Works from every stage of the pioneering black woman artist's career
“Loïs Mailou Jones” presents 30 paintings and drawings by the distinguished, internationally acclaimed graduate of the School of the Museum of Fine Arts. Born and raised in Boston, Jones attended the SMFA during high school and earned a scholarship that enabled her to receive her degree in Design with honors in 1927. In 1937, she took a sabbatical from her teaching job at Howard University and spent a year in Paris, where she attended the Académie Julian, frequented museums and galleries, and noted in an interview in the Women’s Art Journal that she was far freer as an African American woman in Paris than she was in the art world in the United States. After her marriage to Haitian graphic artist Louis Vergniaud Pierre-Noël in 1953, Jones found inspiration in the spiritual beliefs, sights, and sounds of Haiti. A trip to Africa in 1970 to meet with contemporary artists there brought to fruition Jones’s earlier interest in African art. This exhibition presents works from every stage of Jones’s artistic career, beginning with her early copies after objects in the Museum’s collections, her teaching career at Howard University, and the travels that shaped her distinctive vision and contributions to American art.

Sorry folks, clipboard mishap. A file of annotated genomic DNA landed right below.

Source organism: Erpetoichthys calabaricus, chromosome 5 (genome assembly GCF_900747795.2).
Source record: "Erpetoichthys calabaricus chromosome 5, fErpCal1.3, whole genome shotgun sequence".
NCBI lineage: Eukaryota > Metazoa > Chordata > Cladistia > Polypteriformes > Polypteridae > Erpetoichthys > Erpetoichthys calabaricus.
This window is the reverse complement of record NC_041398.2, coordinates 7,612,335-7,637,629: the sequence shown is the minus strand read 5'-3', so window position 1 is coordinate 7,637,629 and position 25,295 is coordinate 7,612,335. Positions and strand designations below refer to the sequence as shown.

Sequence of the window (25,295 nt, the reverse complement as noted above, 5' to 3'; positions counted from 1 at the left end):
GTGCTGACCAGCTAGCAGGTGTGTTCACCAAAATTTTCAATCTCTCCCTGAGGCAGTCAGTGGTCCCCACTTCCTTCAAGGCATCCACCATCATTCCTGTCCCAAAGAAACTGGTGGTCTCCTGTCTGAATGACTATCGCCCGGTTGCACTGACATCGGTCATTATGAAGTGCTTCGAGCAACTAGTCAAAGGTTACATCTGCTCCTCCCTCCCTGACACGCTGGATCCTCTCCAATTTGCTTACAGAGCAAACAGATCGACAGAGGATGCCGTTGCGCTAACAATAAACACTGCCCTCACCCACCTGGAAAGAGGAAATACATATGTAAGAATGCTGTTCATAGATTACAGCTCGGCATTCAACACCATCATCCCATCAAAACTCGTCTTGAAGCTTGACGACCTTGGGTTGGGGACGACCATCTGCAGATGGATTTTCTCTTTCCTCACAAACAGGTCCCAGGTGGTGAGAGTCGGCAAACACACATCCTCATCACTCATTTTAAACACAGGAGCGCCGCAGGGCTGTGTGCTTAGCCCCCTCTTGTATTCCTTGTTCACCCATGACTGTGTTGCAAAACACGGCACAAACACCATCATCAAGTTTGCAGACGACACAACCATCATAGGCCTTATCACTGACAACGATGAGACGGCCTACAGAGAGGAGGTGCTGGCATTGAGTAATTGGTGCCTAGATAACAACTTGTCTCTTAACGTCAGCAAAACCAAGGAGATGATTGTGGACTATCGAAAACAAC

Above: Loïs Mailou Jones, La Baker (detail), 1977. Acrylic and collage on canvas. Gift of the Lois Mailou Jones Pierre-Noel Trust.
Presented with generous support from the Eugenie Prendergast Memorial Fund, made possible by a grant from Jan and Warren Adelson, and the Jean S. and Frederic A. Sharf Exhibition Fund.